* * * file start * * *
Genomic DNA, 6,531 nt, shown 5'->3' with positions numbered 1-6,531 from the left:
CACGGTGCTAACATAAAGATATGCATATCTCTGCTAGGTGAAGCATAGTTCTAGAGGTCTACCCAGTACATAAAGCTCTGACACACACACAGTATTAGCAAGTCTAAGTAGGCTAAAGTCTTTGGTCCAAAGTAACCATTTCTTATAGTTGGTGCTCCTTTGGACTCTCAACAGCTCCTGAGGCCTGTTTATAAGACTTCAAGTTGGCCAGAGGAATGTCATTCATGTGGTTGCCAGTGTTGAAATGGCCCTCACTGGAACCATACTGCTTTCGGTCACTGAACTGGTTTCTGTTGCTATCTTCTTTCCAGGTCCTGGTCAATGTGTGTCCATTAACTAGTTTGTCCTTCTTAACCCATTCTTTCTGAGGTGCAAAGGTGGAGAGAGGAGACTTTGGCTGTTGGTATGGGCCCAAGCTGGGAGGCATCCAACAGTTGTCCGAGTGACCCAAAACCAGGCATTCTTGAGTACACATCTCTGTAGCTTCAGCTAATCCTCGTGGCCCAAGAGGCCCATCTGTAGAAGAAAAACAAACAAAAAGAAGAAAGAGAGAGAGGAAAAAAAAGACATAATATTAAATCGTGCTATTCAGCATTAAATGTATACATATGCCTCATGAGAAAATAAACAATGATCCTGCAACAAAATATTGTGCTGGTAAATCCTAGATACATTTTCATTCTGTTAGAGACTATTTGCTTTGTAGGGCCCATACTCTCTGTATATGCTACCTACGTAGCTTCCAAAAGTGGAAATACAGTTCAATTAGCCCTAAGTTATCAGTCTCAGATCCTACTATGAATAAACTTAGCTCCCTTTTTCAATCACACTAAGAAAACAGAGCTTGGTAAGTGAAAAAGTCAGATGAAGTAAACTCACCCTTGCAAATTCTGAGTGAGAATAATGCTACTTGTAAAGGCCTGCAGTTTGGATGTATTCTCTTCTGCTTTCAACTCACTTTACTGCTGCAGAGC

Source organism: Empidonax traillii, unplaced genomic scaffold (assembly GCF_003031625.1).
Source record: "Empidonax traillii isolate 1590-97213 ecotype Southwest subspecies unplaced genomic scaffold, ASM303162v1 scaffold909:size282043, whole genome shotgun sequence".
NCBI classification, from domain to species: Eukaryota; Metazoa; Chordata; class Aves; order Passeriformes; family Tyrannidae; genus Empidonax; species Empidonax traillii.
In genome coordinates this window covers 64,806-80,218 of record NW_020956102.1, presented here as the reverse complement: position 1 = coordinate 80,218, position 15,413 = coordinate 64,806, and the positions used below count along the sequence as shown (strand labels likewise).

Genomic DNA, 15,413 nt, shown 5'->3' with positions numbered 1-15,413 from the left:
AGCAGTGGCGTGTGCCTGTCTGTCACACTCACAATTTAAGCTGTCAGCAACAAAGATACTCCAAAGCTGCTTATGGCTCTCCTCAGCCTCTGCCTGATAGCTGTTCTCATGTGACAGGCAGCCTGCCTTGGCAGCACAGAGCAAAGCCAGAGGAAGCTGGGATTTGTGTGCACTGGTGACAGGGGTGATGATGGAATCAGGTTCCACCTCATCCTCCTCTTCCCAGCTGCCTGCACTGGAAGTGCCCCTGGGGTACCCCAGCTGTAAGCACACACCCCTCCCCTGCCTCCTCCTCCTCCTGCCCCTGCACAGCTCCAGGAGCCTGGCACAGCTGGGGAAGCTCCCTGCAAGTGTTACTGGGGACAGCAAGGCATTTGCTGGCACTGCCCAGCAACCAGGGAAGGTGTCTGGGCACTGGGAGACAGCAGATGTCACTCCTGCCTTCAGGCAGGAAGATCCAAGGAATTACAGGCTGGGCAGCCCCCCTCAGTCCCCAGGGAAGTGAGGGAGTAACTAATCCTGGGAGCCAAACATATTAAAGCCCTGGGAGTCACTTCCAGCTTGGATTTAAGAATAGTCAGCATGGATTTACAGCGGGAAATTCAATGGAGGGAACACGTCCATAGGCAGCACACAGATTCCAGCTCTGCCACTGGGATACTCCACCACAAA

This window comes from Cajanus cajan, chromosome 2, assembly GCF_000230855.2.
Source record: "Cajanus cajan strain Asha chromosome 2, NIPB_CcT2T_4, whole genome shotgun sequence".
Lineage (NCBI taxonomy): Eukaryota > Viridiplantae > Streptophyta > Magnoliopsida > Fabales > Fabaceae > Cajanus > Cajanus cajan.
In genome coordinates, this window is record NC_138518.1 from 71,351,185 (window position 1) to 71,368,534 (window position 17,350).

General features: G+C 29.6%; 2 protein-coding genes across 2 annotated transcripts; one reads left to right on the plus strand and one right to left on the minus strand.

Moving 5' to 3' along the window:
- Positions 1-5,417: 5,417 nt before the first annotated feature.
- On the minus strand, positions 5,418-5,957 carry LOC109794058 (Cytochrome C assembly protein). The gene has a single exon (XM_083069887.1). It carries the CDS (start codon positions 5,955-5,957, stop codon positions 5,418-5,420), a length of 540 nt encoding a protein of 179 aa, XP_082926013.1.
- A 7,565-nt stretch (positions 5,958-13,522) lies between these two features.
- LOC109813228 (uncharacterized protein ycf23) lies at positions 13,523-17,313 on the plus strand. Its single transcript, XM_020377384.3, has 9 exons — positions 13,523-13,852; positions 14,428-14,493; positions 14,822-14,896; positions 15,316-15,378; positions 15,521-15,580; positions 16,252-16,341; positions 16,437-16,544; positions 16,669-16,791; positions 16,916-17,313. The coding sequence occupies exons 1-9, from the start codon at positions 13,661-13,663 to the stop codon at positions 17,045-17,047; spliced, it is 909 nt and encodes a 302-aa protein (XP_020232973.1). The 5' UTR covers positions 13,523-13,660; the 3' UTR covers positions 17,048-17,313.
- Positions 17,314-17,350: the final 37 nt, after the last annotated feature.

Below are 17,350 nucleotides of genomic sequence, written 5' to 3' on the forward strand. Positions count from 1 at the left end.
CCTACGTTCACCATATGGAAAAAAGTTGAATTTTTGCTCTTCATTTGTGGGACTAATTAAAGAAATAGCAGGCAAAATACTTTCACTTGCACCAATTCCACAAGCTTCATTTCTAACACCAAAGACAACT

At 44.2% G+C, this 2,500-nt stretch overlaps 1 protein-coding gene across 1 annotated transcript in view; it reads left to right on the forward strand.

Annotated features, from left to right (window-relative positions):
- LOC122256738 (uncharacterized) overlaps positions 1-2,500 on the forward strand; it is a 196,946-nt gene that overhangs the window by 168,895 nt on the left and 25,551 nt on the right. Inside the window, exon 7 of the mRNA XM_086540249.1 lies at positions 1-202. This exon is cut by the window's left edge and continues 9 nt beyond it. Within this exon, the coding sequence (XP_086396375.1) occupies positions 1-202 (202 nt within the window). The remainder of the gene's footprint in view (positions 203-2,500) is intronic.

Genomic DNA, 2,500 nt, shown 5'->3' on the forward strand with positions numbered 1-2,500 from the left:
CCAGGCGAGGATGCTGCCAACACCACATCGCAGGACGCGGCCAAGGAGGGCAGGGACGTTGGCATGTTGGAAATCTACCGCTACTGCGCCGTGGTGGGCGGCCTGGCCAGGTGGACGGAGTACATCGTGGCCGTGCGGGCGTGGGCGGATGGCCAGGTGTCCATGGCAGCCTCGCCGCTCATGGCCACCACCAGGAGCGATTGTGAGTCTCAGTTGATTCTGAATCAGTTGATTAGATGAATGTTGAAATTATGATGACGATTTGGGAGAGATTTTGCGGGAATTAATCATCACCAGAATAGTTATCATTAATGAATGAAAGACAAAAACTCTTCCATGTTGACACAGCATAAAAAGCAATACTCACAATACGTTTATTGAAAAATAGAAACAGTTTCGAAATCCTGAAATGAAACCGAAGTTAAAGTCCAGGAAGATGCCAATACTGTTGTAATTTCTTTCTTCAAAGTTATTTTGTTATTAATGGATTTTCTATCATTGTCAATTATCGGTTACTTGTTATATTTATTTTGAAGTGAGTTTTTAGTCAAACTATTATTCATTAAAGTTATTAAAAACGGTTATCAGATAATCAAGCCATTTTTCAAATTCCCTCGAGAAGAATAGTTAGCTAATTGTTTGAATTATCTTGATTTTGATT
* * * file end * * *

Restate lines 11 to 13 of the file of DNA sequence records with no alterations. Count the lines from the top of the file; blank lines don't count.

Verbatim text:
Lineage (NCBI taxonomy): Eukaryota > Viridiplantae > Streptophyta > Magnoliopsida > Fabales > Fabaceae > Cajanus > Cajanus cajan.
In genome coordinates, this window is record NC_138518.1 from 71,351,185 (window position 1) to 71,368,534 (window position 17,350).

General features: G+C 29.6%; 2 protein-coding genes across 2 annotated transcripts; one reads left to right on the plus strand and one right to left on the minus strand.